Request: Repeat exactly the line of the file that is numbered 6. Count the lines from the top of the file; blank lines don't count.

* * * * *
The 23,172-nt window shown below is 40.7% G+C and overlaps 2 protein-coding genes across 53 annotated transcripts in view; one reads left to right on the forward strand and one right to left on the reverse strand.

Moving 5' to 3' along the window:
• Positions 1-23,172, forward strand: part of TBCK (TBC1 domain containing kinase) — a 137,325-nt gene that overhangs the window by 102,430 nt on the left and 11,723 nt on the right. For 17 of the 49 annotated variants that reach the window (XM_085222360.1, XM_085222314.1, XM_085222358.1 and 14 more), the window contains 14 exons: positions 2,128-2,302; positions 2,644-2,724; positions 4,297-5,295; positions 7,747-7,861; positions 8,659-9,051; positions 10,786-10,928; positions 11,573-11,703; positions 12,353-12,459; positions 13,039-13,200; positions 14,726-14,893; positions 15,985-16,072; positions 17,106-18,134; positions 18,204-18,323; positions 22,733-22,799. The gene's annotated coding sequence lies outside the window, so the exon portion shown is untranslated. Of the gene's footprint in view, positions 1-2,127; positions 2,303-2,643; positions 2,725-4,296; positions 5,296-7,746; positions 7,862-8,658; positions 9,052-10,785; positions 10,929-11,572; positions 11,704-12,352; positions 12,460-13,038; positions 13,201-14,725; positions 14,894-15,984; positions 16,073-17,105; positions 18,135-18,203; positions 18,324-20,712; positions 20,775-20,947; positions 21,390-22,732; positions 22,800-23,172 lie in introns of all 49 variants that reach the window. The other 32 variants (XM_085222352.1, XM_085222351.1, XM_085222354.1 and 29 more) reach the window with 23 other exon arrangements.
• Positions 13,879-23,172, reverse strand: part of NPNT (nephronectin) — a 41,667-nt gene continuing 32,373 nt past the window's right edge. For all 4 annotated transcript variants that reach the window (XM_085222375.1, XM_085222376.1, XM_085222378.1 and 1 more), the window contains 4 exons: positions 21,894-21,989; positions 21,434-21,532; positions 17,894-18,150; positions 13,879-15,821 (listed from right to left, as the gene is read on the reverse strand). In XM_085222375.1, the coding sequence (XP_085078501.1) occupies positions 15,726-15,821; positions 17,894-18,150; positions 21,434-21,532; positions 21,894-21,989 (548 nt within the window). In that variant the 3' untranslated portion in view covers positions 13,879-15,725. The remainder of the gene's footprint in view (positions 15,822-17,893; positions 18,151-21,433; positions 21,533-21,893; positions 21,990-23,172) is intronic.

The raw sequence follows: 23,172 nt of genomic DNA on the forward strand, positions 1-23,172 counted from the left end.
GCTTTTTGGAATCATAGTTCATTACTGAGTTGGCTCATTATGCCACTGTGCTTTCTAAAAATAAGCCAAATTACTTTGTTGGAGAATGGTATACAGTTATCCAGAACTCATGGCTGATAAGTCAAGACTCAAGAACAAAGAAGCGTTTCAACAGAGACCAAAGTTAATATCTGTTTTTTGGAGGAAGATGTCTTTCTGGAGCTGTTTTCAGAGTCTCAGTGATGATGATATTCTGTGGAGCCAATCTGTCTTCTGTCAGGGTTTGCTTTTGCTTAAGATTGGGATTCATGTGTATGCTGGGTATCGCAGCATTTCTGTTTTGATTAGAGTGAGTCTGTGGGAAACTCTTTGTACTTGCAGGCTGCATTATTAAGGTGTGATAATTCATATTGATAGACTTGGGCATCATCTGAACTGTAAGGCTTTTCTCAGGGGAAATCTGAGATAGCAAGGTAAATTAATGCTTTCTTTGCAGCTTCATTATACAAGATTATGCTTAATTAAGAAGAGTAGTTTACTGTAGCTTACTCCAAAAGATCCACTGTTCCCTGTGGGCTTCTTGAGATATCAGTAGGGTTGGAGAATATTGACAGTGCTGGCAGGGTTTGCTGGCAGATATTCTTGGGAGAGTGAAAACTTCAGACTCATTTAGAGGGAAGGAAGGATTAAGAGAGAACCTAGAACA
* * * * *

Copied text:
GCTTTTTGGAATCATAGTTCATTACTGAGTTGGCTCATTATGCCACTGTGCTTTCTAAAAATAAGCCAAATTACTTTGTTGGAGAATGGTATACAGTTATCCAGAACTCATGGCTGATAAGTCAAGACTCAAGAACAAAGAAGCGTTTCAACAGAGACCAAAGTTAATATCTGTTTTTTGGAGGAAGATGTCTTTCTGGAGCTGTTTTCAGAGTCTCAGTGATGATGATATTCTGTGGAGCCAATCTGTCTTCTGTCAGGGTTTGCTTTTGCTTAAGATTGGGATTCATGTGTATGCTGGGTATCGCAGCATTTCTGTTTTGATTAGAGTGAGTCTGTGGGAAACTCTTTGTACTTGCAGGCTGCATTATTAAGGTGTGATAATTCATATTGATAGACTTGGGCATCATCTGAACTGTAAGGCTTTTCTCAGGGGAAATCTGAGATAGCAAGGTAAATTAATGCTTTCTTTGCAGCTTCATTATACAAGATTATGCTTAATTAAGAAGAGTAGTTTACTGTAGCTTACTCCAAAAGATCCACTGTTCCCTGTGGGCTTCTTGAGATATCAGTAGGGTTGGAGAATATTGACAGTGCTGGCAGGGTTTGCTGGCAGATATTCTTGGGAGAGTGAAAACTTCAGACTCATTTAGAGGGAAGGAAGGATTAAGAGAGAACCTAGAACA